The Global Governance of HIV/AIDS

The Global Governance of HIV/AIDS

Intellectual Property and Access to Essential Medicines

Elgar Intellectual Property and Global Development series

Edited by Obijiofor Aginam, John Harrington and Peter K. Yu

The Global Governance of HIV/AIDS explores the implications of high international intellectual property standards for access to essential medicines in developing countries. With a focus on HIV/AIDS governance, the volume provides a timely analysis of the international legal and political landscape, the relationship between human rights and intellectual property, and emerging issues in global health policy. It concludes with concrete strategies on how to improve access to HIV/AIDS medicines.

Chapter 4: Access to paediatric medicines: The global political economy of drug production and supply for children in the developing world

Avram Denburg and Kelley Lee

Subjects: development studies, law and development, law - academic, health law, intellectual property law, international economic law, trade law, law and development, politics and public policy, international relations, public policy

Extract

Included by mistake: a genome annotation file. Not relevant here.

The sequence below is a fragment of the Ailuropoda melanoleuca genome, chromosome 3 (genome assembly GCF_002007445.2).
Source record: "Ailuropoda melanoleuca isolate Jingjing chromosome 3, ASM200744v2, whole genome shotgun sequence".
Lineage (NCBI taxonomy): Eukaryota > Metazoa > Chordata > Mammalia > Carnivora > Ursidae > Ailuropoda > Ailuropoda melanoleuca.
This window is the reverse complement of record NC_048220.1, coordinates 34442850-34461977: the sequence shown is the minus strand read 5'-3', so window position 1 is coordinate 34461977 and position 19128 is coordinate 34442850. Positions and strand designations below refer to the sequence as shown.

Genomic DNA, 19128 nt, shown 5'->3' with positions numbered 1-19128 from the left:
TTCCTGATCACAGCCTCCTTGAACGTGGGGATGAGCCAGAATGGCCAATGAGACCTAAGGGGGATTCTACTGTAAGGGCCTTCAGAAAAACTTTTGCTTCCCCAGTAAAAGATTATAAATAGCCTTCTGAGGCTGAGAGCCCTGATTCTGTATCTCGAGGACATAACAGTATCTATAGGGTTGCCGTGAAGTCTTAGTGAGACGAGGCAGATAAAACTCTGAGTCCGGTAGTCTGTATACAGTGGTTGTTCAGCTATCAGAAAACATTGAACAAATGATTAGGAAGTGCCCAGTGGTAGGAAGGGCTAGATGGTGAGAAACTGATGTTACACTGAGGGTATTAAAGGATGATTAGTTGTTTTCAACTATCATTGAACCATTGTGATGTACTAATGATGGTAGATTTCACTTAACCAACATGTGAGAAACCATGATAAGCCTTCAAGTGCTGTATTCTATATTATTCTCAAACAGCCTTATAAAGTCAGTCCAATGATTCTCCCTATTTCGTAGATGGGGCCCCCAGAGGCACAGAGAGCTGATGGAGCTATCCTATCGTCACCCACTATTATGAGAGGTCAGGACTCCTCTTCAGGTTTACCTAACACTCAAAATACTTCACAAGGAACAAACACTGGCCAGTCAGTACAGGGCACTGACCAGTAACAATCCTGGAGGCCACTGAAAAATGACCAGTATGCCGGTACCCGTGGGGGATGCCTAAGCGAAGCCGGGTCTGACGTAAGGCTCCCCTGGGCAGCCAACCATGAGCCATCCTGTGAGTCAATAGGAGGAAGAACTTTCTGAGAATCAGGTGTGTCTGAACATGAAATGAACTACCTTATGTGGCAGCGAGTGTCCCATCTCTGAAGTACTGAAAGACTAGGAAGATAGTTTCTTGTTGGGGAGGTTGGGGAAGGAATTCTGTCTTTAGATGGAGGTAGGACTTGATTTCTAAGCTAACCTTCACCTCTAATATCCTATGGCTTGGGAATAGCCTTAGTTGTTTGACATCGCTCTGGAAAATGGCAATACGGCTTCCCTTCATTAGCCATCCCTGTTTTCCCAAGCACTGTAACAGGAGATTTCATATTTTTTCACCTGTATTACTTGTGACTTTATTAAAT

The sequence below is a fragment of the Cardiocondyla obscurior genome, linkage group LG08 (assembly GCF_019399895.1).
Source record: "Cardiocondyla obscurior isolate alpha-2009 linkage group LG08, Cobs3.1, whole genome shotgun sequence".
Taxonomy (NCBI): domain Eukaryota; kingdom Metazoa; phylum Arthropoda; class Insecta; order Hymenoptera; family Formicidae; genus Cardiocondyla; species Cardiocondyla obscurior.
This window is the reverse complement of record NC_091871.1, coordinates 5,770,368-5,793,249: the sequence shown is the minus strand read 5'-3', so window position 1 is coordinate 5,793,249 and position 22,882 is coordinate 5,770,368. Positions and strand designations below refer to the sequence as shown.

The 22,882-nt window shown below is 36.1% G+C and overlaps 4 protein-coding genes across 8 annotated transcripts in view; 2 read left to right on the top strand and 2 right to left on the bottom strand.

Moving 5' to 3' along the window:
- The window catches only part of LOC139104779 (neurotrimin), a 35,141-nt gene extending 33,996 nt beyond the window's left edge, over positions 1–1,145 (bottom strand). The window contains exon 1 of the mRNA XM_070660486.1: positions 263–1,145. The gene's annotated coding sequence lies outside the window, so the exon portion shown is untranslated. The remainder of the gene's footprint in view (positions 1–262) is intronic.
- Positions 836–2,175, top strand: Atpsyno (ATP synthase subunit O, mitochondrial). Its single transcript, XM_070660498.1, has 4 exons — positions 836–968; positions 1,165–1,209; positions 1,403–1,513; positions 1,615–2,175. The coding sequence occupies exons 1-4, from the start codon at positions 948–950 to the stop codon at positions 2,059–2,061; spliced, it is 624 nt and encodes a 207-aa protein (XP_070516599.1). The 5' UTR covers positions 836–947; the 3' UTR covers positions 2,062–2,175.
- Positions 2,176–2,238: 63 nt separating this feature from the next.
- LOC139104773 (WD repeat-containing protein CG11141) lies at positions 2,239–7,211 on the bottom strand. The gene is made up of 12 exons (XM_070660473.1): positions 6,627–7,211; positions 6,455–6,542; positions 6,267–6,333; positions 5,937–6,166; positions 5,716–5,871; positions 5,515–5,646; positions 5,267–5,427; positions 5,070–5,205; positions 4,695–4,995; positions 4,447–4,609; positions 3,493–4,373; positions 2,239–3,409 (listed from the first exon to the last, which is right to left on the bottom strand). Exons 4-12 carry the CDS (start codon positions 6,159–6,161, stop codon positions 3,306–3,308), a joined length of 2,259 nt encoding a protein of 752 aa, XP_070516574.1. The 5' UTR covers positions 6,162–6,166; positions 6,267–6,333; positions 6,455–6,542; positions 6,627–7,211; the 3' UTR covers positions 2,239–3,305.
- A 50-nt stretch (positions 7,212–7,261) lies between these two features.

Amid ongoing tensions between economic globalization and access to medicines, centred on the World Trade Organization (WTO) and its Agreement on Trade-Related Aspects of Intellectual Property Rights (TRIPs) (‘t Hoen, 2003; CIPIH, 2006; Correa, 2002; Matthews, 2006; Westerhaus and Castro, 2006; WHO, 2002), limited attention to date has been given to access to medicines for children. Pharmaceutical research into, and development of, drugs for children lags markedly behind drugs for adults. Drug disposition and dynamics change as children grow, necessitating evidence and treatment tailored to age and developmental stage (Hoppu, 2008). Yet there is a relative paucity of pharmacokinetic studies, safety and efficacy data, and drug indications, dosages and formulations for paediatric medicines (Schaller, Lie and Hoppu, 2007). Most often, drugs licensed for use by children were developed for, and evaluated, in adults, with evidence of their clinical utility in children derived largely from data generated ex post (AAP, 1995). The implications of this inattention are significant. First, an inherent lag time exists in bringing paediatric drugs to market, as child indications necessarily follow adult ones. Second, fewer drugs are developed with paediatric physiology and pathology specifically in mind (IFPMA, 2008). As a corollary, many drugs prescribed to children are unlicensed for paediatric use: in Europe this figure approximates 50 per cent (Conroy, Choonara, Impicciatore, Mohn, Arnell, Rane, Knoeppel, Seyberth, Pandolfini, Raffaeli, Rocchi, Bonati, Jong, de Hoog and Anker, 2000). While the challenges facing paediatric medicines are global, this neglect is felt most acutely in developing countries.

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